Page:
Agendas and Information

business man in glasses skeptically looking through magnifying glassA message from leadership expert Jim Stovall.

My late, great mentor, Lee Braxton, who taught me much of what I know about business always said, “In every transaction or business deal, each party involved has an angle or motive.” Mr. Braxton went on to explain that having an angle or a motive is actually positive, and any person you are dealing with who doesn’t have an obvious angle or motive should be very suspect.

In a capitalistic, free enterprise system, profit motive and success angles are valid and important. In much the same way everyone in a business deal has a motive, everyone who offers you information has an agenda. It does not make their agenda bad or in any way antagonistic, but you must always remember that everyone who communicates with you has a reason or agenda for their communication.

My late, great friend and colleague, Paul Harvey, arguably the most respected news professional of his time, told me that the way to control the flow of news is not to introduce your own bias into the story as much as deciding which stories will be told. By virtue of the fact that someone is telling you something, they are instantly communicating their belief that whatever they are telling you is worthy of your time and attention.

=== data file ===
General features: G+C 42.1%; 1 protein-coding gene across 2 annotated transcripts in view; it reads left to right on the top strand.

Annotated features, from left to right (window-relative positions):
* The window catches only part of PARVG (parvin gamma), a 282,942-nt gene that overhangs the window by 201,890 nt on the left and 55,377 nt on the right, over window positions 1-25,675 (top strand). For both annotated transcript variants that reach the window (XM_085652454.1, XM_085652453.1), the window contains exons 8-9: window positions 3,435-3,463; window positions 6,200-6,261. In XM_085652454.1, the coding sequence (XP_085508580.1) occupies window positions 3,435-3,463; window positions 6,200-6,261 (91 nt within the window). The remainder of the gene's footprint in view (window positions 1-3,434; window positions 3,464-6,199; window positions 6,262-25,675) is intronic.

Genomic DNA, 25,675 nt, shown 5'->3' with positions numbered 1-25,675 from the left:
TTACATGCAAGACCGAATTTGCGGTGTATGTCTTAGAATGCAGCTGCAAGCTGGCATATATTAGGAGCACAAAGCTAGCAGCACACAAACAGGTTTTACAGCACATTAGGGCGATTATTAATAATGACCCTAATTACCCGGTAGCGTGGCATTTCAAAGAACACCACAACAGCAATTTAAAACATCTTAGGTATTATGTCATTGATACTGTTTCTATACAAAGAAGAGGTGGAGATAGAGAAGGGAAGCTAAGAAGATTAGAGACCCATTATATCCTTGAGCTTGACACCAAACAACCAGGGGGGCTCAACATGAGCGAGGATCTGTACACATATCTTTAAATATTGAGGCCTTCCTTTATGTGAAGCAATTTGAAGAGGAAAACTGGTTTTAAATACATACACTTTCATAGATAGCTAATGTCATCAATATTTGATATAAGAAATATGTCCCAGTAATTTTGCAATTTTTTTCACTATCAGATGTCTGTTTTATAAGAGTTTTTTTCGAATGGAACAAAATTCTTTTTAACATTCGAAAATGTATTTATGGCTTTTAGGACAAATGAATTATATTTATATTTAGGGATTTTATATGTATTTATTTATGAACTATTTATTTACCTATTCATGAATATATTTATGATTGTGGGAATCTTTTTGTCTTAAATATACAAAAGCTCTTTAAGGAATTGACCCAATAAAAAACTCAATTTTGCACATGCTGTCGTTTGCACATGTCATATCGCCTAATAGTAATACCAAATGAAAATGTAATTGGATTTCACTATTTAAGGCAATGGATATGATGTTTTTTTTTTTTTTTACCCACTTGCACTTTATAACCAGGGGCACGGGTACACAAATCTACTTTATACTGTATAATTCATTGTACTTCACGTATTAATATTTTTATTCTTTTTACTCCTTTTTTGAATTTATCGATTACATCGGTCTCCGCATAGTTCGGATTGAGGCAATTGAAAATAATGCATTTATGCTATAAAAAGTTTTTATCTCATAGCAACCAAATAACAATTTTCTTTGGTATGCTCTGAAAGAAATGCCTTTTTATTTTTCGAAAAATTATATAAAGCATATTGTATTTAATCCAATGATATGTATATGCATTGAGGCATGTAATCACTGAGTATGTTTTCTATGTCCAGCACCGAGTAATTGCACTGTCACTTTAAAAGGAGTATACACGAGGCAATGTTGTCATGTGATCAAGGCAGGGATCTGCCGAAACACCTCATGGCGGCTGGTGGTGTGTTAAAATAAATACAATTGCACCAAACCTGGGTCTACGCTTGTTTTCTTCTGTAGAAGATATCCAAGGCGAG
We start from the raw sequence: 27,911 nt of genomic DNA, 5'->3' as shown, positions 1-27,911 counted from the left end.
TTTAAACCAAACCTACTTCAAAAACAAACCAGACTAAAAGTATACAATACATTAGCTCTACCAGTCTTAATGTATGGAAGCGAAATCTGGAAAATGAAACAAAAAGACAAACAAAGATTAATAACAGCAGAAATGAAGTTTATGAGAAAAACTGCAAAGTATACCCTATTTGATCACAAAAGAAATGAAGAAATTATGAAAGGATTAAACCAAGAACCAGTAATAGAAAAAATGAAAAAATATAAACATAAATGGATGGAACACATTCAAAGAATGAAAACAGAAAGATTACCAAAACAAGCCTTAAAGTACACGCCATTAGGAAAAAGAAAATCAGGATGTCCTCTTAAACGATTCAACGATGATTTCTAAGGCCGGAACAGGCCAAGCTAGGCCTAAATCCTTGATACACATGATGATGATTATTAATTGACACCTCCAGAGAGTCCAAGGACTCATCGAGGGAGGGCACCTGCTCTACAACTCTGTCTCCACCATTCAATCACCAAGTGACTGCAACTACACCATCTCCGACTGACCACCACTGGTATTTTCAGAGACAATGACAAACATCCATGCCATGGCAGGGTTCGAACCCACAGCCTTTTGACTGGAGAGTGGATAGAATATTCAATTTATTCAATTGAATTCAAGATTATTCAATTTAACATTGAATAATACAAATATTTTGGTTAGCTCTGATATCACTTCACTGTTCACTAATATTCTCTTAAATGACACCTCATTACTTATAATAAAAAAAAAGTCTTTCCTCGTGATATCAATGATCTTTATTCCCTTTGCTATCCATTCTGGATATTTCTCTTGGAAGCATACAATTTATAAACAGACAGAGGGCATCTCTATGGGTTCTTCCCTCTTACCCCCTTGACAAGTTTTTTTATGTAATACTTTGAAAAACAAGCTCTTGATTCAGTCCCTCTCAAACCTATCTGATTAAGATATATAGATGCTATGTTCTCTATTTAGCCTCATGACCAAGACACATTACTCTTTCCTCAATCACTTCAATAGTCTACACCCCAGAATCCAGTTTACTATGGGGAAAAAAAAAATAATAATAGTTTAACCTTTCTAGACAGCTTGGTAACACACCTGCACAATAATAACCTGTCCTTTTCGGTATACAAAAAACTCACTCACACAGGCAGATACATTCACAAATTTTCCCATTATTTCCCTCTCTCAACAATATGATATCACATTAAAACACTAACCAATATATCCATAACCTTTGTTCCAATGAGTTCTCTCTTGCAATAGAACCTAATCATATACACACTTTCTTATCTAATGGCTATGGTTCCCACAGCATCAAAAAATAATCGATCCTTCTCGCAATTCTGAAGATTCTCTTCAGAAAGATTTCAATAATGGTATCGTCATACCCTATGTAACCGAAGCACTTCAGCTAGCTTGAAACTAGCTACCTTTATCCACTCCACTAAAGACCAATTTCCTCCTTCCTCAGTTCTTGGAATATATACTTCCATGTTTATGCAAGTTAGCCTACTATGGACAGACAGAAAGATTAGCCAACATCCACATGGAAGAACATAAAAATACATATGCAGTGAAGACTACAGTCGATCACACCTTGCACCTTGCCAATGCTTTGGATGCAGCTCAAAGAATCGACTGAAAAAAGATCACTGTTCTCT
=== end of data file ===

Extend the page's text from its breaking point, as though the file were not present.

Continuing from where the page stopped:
There was a time when all that anyone needed to discern from news or information was the simple question, “What is the story?” Then with the advent of numerous news and information sources, some being less than reputable, it became important to ask, “Who is telling the story?” Now with the world filled with a variety of individuals with differing agendas clamoring for our attention,  it is important to ask ourselves, “Why are they telling me this story?”

Understanding a person’s bias or agenda is the basis for very positive and constructive communication. It is impossible for anyone to be free of bias. Their experience and beliefs create the perspective from which they are communicating. You and I have biases and perspectives on everything around us. Often, the most honest communication begins with revealing our own bias, but just because someone doesn’t reveal their bias or even admit that they have one, does not mean that there isn’t a hidden bias or agenda.

When a salesperson calls on you, he has a bias toward his product and an agenda to sell it to you. A politician has a bias toward her position and an agenda to get your support. This is normal, healthy, and natural until someone starts sharing questionable information with a hidden bias. Beware of anyone who doesn’t seem to have a bias, a motive, or an agenda.

As you go through your day today, always be aware of your own bias, agenda, and motives as well as those of other people.

Today’s the day!

Jim Stovall is the president of Narrative Television Network, as well as a published author of many books including The Ultimate Gift. He is also a columnist and motivational speaker.  He may be reached at 5840 South Memorial Drive, Suite 312, Tulsa, OK  74145-9082; by email at; on Twitter at; or on Facebook at

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